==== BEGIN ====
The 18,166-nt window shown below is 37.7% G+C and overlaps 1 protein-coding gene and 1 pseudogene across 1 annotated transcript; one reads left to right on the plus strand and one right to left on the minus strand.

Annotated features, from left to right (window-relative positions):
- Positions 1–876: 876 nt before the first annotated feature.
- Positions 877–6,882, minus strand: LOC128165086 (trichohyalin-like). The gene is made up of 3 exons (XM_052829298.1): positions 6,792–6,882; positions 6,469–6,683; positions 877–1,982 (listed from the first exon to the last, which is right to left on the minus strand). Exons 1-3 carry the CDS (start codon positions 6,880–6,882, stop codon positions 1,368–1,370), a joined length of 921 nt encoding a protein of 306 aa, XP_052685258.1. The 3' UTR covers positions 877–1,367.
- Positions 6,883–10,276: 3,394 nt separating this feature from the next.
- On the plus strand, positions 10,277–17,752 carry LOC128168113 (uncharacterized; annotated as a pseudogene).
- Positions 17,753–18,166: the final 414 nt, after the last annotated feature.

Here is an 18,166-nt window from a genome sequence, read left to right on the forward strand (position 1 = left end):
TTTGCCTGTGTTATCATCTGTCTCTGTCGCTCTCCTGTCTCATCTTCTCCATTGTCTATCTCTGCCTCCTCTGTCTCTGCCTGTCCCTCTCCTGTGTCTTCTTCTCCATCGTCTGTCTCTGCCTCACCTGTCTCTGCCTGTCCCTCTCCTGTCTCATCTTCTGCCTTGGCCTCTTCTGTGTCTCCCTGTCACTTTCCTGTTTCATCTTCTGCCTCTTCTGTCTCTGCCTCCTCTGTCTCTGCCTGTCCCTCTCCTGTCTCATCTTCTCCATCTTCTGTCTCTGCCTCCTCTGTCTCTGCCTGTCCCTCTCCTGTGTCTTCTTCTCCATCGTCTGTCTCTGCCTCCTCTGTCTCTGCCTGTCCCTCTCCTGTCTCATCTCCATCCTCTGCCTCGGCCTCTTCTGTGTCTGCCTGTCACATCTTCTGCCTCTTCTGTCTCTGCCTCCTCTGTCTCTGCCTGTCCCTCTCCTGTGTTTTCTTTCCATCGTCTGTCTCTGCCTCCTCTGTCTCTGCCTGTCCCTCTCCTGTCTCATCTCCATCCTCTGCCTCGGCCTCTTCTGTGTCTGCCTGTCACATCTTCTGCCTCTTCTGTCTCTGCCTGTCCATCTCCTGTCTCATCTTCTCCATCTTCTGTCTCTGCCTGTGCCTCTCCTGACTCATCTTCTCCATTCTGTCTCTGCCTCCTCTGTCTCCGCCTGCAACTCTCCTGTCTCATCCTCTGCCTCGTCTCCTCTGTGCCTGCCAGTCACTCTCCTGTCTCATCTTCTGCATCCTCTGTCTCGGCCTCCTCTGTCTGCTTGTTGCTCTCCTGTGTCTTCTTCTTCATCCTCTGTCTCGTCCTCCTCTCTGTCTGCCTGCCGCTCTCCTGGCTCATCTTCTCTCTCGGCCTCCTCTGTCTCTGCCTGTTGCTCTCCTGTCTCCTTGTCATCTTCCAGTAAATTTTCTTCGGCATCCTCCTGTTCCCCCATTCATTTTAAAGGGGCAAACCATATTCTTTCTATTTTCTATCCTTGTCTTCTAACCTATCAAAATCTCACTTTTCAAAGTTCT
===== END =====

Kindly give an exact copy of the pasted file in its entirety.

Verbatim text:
The 18,166-nt window shown below is 37.7% G+C and overlaps 1 protein-coding gene and 1 pseudogene across 1 annotated transcript; one reads left to right on the plus strand and one right to left on the minus strand.

Annotated features, from left to right (window-relative positions):
- Positions 1–876: 876 nt before the first annotated feature.
- Positions 877–6,882, minus strand: LOC128165086 (trichohyalin-like). The gene is made up of 3 exons (XM_052829298.1): positions 6,792–6,882; positions 6,469–6,683; positions 877–1,982 (listed from the first exon to the last, which is right to left on the minus strand). Exons 1-3 carry the CDS (start codon positions 6,880–6,882, stop codon positions 1,368–1,370), a joined length of 921 nt encoding a protein of 306 aa, XP_052685258.1. The 3' UTR covers positions 877–1,367.
- Positions 6,883–10,276: 3,394 nt separating this feature from the next.
- On the plus strand, positions 10,277–17,752 carry LOC128168113 (uncharacterized; annotated as a pseudogene).
- Positions 17,753–18,166: the final 414 nt, after the last annotated feature.

Here is an 18,166-nt window from a genome sequence, read left to right on the forward strand (position 1 = left end):
TTTGCCTGTGTTATCATCTGTCTCTGTCGCTCTCCTGTCTCATCTTCTCCATTGTCTATCTCTGCCTCCTCTGTCTCTGCCTGTCCCTCTCCTGTGTCTTCTTCTCCATCGTCTGTCTCTGCCTCACCTGTCTCTGCCTGTCCCTCTCCTGTCTCATCTTCTGCCTTGGCCTCTTCTGTGTCTCCCTGTCACTTTCCTGTTTCATCTTCTGCCTCTTCTGTCTCTGCCTCCTCTGTCTCTGCCTGTCCCTCTCCTGTCTCATCTTCTCCATCTTCTGTCTCTGCCTCCTCTGTCTCTGCCTGTCCCTCTCCTGTGTCTTCTTCTCCATCGTCTGTCTCTGCCTCCTCTGTCTCTGCCTGTCCCTCTCCTGTCTCATCTCCATCCTCTGCCTCGGCCTCTTCTGTGTCTGCCTGTCACATCTTCTGCCTCTTCTGTCTCTGCCTCCTCTGTCTCTGCCTGTCCCTCTCCTGTGTTTTCTTTCCATCGTCTGTCTCTGCCTCCTCTGTCTCTGCCTGTCCCTCTCCTGTCTCATCTCCATCCTCTGCCTCGGCCTCTTCTGTGTCTGCCTGTCACATCTTCTGCCTCTTCTGTCTCTGCCTGTCCATCTCCTGTCTCATCTTCTCCATCTTCTGTCTCTGCCTGTGCCTCTCCTGACTCATCTTCTCCATTCTGTCTCTGCCTCCTCTGTCTCCGCCTGCAACTCTCCTGTCTCATCCTCTGCCTCGTCTCCTCTGTGCCTGCCAGTCACTCTCCTGTCTCATCTTCTGCATCCTCTGTCTCGGCCTCCTCTGTCTGCTTGTTGCTCTCCTGTGTCTTCTTCTTCATCCTCTGTCTCGTCCTCCTCTCTGTCTGCCTGCCGCTCTCCTGGCTCATCTTCTCTCTCGGCCTCCTCTGTCTCTGCCTGTTGCTCTCCTGTCTCCTTGTCATCTTCCAGTAAATTTTCTTCGGCATCCTCCTGTTCCCCCATTCATTTTAAAGGGGCAAACCATATTCTTTCTATTTTCTATCCTTGTCTTCTAACCTATCAAAATCTCACTTTTCAAAGTTCT